Non-native forest tree species can reduce native species diversity if they are planted in uniform stands. In contrast, the effects of introduced species on soil properties are small. This was found by an international review study with the participation of the Swiss Federal Institute for Forest, Snow and Landscape Research WSL.
Curse or blessing? Opinions are divided on non-native tree species. In addition to native species, many foresters also plant non-native species that can withstand the increasing summer drought. In various parts of Europe, the latter are already important suppliers of timber. However, conservationists fear ecological damage, for example if native species are displaced or tree pathogens and insect pests are introduced.
Now a team of European researchers, led by Thomas Wohlgemuth of WSL, has looked at the state of knowledge on the ecological consequences of alien tree species in Europe. They analysed the results of 103 studies on seven such species. All of these studies had investigated how stands dominated by non-native tree species affected biodiversity or soil condition under the trees compared to stands of native tree species. The organisms studied included plants, mosses, microorganisms and insects from the forest floor to the treetops.
Of the seven alien species studied, only the Douglas fir is currently planted in larger numbers in the Swiss forests. While foresters used to value its fast, straight growth and its versatile wood, today they appreciate its higher drought tolerance compared to spruce. Other species are problematic because they can spread uncontrollably. The North American Robinia, for example, is invasive and can displace native species. It was already introduced in Europe 400 years ago and used in Switzerland, among other things, to stabilise soils.
Negative effects on biodiversity predominate
Across the 103 studies, the consequences of non-native species for biodiversity were negative. Comparisons from 20 studies show, for example, that on average fewer insect species live on and in Douglas fir than in spruce or beech stands. Robinia also reduces the diversity of insects, eucalyptus that of birds. This is hardly surprising, says Wohlgemuth, head of the WSL Forest Dynamics Research Unit. Because: “These results apply to comparisons between pure stands.” In continuous, uniform plantations, many alien species clearly have worse impacts than native species.
But alien species do not only have negative impacts. Most of them do not affect soil properties. The easily degradable needles of Douglas firs can even make more nutrients available than the poorly degradable spruce needles. “When it comes only to soil properties, the Douglas fir has no negative impact,” Wohlgemuth says. In general, an equal number of studies found positive and negative effects of the seven non-native species on the soil.
Furthermore, it makes a difference whether the alien species are more closely or more distantly related to European tree species. “Tree species without closer relatives, such as eucalyptus and acacia from Australia, reduce species diversity more strongly across all studies than closely related species, such as Douglas fir and wild black cherry from North America,” adds Martin Gossner, head of the WSL Forest Entomology Group and second author of the study.
It all depends on the management
Management has a significant influence on whether Douglas fir or other tree species are good or bad for a forest overall. Uniform and dense Douglas fir stands are unsuitable habitats for many organisms. However, the same is true for spruces, which have been planted extensively for timber production in lowland areas of Central Europe over the last 100 years. On the other hand, Douglas firs in stands of native forest trees, individually or in small groups, would hardly disturb the ecosystem, Wohlgemuth says: “We conclude that the impact on native biodiversity is low with mixed-in Douglas firs.”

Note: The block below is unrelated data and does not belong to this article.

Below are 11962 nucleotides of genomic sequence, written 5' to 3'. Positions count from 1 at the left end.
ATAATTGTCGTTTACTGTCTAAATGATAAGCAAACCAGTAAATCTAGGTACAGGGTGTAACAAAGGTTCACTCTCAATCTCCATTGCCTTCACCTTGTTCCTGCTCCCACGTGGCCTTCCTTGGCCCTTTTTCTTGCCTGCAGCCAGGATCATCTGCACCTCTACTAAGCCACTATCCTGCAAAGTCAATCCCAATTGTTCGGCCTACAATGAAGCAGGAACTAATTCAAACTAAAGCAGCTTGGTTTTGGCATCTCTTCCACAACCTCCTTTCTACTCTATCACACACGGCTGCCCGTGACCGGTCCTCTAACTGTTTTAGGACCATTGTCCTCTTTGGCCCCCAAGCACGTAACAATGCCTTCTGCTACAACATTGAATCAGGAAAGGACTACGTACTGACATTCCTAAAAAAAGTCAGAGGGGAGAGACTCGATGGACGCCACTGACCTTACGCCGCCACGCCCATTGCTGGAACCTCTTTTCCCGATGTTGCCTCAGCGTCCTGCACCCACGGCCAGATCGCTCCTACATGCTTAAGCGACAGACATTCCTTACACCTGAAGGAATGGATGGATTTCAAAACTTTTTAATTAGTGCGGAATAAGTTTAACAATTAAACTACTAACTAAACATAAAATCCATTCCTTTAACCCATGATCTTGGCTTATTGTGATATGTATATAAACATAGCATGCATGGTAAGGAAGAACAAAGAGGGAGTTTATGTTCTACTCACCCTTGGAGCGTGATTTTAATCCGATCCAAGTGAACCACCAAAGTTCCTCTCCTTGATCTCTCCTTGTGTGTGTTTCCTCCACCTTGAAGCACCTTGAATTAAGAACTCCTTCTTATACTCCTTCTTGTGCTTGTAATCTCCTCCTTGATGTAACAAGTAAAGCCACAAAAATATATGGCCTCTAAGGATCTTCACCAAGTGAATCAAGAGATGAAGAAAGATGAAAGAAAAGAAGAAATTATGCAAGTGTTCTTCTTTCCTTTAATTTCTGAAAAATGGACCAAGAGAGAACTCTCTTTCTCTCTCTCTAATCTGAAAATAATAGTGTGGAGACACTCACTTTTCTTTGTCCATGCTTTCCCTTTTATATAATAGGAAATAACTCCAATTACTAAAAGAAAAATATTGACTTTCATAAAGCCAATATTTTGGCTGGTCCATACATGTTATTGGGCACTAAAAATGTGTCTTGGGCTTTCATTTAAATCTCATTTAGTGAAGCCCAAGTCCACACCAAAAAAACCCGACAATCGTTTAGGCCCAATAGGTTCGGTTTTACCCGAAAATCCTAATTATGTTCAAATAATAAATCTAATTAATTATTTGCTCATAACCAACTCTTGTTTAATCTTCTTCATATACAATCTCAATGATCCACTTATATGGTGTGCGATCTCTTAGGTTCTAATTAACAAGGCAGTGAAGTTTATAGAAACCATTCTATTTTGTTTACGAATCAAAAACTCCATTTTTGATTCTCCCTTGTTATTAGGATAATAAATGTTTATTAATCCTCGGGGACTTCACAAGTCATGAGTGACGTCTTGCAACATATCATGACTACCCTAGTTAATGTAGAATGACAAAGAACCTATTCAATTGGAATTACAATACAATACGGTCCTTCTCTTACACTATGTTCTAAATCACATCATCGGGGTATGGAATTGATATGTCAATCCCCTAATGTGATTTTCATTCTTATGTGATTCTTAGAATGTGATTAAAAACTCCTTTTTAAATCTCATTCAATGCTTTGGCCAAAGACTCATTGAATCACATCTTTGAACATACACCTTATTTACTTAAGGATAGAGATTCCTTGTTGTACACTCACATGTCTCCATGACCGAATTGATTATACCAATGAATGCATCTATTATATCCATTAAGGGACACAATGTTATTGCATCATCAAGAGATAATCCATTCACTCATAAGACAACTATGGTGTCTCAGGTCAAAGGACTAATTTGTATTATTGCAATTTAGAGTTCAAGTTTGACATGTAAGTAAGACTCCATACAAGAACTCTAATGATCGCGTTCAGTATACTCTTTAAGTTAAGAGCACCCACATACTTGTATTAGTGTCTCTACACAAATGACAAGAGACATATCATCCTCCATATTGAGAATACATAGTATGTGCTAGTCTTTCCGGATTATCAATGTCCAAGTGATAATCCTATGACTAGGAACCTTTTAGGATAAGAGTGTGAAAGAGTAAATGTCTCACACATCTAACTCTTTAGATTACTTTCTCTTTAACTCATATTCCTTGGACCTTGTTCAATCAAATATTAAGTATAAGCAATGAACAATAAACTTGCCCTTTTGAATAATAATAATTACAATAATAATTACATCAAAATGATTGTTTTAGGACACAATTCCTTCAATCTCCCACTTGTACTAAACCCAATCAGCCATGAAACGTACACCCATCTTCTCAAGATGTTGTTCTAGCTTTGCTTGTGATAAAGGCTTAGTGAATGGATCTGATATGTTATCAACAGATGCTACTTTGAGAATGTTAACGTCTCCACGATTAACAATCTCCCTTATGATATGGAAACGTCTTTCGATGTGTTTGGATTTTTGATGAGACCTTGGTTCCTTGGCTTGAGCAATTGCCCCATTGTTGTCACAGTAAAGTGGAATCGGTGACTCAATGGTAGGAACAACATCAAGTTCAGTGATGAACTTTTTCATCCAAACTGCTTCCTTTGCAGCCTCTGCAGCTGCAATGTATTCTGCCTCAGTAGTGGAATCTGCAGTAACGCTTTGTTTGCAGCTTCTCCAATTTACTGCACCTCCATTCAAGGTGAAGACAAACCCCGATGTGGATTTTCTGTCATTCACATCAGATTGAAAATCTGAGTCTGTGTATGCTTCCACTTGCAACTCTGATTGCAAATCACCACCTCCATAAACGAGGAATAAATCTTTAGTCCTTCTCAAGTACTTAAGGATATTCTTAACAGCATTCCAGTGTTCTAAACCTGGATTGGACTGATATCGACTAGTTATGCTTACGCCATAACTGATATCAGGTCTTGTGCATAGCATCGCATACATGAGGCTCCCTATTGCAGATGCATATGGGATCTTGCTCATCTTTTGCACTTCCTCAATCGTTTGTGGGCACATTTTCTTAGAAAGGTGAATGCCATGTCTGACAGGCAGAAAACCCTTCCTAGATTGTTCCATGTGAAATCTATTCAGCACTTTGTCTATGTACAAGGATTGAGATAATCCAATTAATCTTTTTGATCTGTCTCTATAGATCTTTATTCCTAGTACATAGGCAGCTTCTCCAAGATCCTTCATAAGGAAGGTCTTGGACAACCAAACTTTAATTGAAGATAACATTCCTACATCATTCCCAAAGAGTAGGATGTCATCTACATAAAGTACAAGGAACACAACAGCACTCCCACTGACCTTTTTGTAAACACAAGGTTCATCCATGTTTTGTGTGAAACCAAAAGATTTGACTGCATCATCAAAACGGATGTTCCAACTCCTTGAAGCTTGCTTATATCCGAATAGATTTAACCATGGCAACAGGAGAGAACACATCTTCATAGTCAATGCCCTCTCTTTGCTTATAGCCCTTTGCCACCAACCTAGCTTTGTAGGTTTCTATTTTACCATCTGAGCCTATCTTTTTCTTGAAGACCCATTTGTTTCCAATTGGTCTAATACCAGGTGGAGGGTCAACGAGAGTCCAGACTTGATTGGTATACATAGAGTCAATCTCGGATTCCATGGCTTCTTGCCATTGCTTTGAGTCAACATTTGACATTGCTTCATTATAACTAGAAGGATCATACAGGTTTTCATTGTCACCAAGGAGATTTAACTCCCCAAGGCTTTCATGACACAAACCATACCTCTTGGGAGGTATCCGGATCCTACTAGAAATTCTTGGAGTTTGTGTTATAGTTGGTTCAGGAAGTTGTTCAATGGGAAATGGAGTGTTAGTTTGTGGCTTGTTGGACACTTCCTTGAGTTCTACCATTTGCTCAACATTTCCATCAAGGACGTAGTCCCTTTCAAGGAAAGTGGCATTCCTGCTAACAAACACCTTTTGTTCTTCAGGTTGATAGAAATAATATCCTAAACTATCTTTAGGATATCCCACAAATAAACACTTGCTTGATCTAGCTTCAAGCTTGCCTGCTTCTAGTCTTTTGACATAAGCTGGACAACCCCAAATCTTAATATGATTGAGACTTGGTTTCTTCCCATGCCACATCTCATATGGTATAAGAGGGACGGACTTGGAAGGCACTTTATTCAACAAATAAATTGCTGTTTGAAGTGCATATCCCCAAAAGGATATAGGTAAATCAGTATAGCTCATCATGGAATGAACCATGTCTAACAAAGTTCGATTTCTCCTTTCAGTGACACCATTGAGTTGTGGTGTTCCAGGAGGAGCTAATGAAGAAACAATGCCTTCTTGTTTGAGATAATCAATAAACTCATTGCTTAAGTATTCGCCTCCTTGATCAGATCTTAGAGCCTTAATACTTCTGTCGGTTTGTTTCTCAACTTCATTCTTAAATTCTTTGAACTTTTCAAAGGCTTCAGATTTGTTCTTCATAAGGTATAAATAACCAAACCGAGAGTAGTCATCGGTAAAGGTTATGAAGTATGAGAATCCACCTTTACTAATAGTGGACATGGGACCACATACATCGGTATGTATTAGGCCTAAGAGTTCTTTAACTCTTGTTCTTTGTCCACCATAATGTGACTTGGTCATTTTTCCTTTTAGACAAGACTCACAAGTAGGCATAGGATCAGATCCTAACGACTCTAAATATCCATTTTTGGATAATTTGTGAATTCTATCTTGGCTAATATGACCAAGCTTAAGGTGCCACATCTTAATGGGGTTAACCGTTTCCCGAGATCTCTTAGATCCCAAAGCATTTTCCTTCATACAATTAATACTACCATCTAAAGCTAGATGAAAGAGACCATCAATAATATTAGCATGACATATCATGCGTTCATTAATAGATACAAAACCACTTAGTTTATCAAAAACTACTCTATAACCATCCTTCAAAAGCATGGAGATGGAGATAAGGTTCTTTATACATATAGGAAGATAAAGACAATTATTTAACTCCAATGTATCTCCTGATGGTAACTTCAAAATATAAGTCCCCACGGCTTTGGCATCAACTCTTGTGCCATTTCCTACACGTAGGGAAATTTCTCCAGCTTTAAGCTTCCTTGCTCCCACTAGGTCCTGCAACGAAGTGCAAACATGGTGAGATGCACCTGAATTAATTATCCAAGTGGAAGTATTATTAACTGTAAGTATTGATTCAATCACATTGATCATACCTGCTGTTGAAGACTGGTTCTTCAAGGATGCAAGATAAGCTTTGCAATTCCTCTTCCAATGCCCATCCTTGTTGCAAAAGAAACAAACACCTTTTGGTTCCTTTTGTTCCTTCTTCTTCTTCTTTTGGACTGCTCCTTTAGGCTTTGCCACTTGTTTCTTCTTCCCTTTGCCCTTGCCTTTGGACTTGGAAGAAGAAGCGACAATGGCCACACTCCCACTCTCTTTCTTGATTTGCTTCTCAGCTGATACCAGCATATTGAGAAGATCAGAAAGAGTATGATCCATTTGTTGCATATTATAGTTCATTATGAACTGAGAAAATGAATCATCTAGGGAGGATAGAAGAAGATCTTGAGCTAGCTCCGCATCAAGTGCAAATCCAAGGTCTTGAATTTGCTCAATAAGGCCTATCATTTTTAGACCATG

Should foresters plant non-native tree species or not? Despite certain negative aspects, Wohlgemuth does not recommend total renunciation. “Particularly in the case of Douglas fir, the facts show that moderate admixture in stands has little impact on native biodiversity, while at the same time preserving ecosystem services such as the production of construction timber. This is especially true when other, less drought-resistant conifers are increasingly lacking with regard to unchecked climate change.”
Wohlgemuth T, Gossner MM, Campagnaro T, Marchante H, van Loo M, Vacchiano G, Castro-Díez P, Dobrowolska D, Gazda A, Keren S, Keserű Z, Koprowski M, La Porta N, Marozas V, Nygaard PH, Podrázský V, Puchałka R, Reisman-Berman O, Straigytė L, Ylioja T, Pötzelsberger E, Silva JS (2022) Impact of non-native tree species in Europe on soil properties and biodiversity: a review. NeoBiota 78: 45-69. https://doi.org/10.3897/neobiota.78.87022
Lowland tapir populations in the Atlantic Forest in South America are at risk of almost complete disappearance, scientists have estimated. The main long-term threat to their well-being is population isolation, as hunting and highways keep populations away from each other. Urgent measures need to be taken to connect isolated populations and ensure the long-term conservation of tapirs, warn the authors of a new study published in the open-access journal Neotropical Biology and Conservation.
Lowland tapir populations in the Atlantic Forest in South America are at risk of almost complete disappearance, scientists have estimated. Weighing up to 250 kg, the animal can adapt to most habitats in South America—but its populations continue to decline across its range.
Today, its survival is seriously threatened: it can be found in just 1.78% of its original distributional range in the Atlantic Forest biome, which covers parts of Brazil, Argentina and Paraguay. The main long-term threat to its well-being is population isolation, as hunting and highways keep populations away from each other.
Urgent measures need to be taken to connect isolated populations and ensure the long-term conservation of tapirs, warn the authors of a new study on the distribution and conservation status of lowland tapirsin the South American Atlantic Forest, published in the open-access journal Neotropical Biology and Conservation.